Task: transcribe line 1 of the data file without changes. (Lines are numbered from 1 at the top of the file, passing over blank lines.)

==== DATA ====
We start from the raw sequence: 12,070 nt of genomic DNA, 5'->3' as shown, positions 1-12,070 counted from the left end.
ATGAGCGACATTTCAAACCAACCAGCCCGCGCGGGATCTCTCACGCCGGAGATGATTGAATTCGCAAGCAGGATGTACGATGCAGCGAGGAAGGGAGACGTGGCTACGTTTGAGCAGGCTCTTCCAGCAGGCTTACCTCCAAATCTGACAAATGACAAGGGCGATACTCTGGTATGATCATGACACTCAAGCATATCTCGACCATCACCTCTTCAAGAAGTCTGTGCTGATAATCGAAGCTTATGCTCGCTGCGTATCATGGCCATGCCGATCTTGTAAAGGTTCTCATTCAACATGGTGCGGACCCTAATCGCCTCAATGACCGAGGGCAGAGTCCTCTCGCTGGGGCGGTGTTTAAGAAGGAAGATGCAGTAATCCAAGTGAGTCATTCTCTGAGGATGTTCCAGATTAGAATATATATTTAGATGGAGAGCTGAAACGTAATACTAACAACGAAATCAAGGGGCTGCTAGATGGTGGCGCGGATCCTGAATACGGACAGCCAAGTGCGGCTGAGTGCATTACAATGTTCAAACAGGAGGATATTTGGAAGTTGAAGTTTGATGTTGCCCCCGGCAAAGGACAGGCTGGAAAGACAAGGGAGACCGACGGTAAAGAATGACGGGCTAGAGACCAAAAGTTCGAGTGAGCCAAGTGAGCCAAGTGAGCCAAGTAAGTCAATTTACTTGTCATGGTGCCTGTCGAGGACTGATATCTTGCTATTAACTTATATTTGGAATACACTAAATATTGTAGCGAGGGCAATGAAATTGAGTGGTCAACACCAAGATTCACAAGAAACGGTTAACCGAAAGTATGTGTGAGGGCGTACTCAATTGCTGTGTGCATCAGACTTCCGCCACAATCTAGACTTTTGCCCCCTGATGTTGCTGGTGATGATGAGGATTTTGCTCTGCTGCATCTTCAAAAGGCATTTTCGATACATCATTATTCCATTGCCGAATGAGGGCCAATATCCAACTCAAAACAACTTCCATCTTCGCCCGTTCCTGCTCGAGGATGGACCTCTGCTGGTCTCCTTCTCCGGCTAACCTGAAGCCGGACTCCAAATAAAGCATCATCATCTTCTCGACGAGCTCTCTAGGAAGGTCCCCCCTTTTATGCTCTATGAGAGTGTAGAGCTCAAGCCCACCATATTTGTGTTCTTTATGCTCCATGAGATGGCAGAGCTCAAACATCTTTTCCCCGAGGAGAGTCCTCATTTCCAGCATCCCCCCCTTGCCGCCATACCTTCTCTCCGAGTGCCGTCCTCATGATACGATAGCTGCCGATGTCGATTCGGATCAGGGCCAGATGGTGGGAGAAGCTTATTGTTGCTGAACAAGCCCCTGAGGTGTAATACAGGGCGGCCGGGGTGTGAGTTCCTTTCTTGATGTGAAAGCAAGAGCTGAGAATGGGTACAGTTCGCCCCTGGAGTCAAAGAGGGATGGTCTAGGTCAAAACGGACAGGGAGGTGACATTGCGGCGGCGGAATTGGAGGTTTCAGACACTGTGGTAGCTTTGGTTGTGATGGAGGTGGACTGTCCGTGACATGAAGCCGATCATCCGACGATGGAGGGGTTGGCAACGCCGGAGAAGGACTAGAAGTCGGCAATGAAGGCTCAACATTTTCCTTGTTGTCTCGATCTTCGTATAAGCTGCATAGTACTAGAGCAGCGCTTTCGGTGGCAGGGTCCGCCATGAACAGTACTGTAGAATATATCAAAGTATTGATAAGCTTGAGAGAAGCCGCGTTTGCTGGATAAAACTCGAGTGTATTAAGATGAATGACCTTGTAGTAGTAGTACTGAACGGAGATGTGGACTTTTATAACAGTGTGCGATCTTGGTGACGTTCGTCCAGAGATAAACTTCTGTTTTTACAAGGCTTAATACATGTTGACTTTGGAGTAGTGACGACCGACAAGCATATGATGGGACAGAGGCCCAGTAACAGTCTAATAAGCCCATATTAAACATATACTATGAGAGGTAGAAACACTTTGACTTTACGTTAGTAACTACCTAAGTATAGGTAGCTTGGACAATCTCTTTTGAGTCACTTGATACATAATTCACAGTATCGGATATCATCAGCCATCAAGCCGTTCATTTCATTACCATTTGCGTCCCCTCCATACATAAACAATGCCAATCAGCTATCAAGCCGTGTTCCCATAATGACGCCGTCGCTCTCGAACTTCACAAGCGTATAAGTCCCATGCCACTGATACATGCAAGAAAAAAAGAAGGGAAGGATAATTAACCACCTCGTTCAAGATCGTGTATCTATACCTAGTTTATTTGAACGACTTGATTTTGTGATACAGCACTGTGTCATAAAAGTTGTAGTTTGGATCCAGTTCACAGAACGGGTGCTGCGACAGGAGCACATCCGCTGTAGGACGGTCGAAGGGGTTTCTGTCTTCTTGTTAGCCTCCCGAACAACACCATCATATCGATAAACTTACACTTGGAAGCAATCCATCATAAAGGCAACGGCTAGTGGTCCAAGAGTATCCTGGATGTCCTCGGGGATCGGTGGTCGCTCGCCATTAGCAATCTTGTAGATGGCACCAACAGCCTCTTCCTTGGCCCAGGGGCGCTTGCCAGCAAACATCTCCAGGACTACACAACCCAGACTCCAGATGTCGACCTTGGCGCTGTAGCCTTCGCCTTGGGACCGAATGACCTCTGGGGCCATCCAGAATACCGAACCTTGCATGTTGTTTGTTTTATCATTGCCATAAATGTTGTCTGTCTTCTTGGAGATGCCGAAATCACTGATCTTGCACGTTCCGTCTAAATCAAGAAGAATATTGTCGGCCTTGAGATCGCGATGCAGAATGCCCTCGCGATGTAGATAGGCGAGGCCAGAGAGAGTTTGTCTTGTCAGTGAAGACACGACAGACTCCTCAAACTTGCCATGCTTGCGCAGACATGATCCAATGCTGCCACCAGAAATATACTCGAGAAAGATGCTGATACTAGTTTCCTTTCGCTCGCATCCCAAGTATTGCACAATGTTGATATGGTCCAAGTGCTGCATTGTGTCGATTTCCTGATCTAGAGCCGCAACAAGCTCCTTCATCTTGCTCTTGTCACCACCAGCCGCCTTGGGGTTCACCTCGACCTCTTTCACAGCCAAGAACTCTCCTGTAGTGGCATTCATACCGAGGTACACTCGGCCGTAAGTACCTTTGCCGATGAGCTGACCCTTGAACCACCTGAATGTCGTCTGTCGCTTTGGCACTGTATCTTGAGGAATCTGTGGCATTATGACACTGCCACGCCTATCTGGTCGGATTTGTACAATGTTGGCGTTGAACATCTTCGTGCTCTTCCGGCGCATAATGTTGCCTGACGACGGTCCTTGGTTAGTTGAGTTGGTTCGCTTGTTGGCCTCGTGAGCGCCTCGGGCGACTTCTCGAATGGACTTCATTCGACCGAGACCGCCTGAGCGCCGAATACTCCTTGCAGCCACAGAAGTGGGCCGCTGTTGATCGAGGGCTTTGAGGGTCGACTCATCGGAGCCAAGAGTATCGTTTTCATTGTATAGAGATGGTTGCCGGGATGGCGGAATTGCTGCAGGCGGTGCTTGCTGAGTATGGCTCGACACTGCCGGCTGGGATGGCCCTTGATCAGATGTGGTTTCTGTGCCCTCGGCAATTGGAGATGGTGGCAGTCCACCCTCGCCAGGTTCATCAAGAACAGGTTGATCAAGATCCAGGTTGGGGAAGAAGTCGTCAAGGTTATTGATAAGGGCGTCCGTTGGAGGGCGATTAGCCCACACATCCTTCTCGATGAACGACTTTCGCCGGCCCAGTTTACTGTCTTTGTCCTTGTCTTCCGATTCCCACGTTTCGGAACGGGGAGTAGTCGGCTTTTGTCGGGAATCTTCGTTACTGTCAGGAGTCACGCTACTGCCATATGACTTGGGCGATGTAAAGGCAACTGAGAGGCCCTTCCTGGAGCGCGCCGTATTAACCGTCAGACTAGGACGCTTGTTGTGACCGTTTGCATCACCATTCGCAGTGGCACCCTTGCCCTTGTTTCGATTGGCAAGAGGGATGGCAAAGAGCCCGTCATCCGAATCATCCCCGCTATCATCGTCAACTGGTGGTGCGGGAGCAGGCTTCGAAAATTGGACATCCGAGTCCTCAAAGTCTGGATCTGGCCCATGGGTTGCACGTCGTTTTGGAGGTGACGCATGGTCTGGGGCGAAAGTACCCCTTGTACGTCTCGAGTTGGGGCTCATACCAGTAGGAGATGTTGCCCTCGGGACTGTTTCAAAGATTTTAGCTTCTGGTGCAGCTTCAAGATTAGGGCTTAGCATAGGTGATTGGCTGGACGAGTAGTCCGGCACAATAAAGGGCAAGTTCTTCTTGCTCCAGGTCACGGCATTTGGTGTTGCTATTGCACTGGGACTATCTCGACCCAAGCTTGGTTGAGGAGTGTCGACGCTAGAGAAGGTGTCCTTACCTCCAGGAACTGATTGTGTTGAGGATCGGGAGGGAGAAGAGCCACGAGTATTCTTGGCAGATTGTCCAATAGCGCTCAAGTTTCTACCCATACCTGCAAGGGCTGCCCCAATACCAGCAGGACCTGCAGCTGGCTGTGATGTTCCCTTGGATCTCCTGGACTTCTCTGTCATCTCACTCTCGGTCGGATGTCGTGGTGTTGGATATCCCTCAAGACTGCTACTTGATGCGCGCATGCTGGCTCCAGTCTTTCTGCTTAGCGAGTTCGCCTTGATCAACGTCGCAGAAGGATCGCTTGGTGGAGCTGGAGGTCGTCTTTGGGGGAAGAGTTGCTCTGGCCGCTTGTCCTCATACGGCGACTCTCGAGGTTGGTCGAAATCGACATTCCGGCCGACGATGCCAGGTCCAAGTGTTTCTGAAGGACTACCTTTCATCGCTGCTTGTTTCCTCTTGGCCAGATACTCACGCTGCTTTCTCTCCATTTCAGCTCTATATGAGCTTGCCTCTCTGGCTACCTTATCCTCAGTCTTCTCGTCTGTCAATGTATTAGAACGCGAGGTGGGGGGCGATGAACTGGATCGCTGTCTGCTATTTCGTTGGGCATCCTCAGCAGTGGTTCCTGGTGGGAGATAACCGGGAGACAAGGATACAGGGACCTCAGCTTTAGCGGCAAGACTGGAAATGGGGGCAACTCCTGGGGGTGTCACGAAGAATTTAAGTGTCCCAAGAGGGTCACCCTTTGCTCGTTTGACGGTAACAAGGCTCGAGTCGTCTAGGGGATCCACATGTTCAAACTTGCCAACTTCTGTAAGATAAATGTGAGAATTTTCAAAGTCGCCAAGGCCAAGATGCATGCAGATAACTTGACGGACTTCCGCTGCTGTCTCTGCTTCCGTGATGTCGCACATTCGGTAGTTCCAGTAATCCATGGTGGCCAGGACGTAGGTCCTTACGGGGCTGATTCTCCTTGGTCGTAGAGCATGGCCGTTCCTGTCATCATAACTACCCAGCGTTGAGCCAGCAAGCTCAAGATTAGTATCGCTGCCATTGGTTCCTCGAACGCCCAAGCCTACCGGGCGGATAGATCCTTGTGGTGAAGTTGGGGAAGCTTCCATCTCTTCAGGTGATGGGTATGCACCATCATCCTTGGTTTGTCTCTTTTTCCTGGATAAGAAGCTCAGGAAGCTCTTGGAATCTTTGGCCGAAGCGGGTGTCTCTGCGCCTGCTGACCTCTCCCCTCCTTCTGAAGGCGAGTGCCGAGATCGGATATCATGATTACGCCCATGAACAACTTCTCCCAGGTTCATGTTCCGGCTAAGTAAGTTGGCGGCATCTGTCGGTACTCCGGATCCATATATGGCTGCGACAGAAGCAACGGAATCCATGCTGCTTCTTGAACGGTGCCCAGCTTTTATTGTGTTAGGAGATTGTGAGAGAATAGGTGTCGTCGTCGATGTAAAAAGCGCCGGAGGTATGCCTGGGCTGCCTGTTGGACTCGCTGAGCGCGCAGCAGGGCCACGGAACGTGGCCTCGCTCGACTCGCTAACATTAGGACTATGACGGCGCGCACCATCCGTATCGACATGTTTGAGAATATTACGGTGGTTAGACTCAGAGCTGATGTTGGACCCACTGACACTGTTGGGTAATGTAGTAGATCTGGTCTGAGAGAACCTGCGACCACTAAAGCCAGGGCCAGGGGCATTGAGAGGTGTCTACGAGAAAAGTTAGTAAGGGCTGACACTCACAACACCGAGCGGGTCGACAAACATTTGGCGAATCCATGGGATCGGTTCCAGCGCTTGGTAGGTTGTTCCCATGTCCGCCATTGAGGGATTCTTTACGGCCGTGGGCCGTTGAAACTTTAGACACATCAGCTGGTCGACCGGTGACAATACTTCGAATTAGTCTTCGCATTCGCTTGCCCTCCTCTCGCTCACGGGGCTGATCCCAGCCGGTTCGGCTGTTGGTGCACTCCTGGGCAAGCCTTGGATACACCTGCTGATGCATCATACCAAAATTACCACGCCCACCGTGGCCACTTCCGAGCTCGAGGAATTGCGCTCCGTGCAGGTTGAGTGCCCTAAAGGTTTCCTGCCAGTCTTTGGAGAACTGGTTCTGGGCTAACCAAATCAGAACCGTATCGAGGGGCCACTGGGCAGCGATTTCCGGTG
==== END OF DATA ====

We start from the raw sequence: 12,070 nt of genomic DNA, 5'->3' as shown, positions 1-12,070 counted from the left end.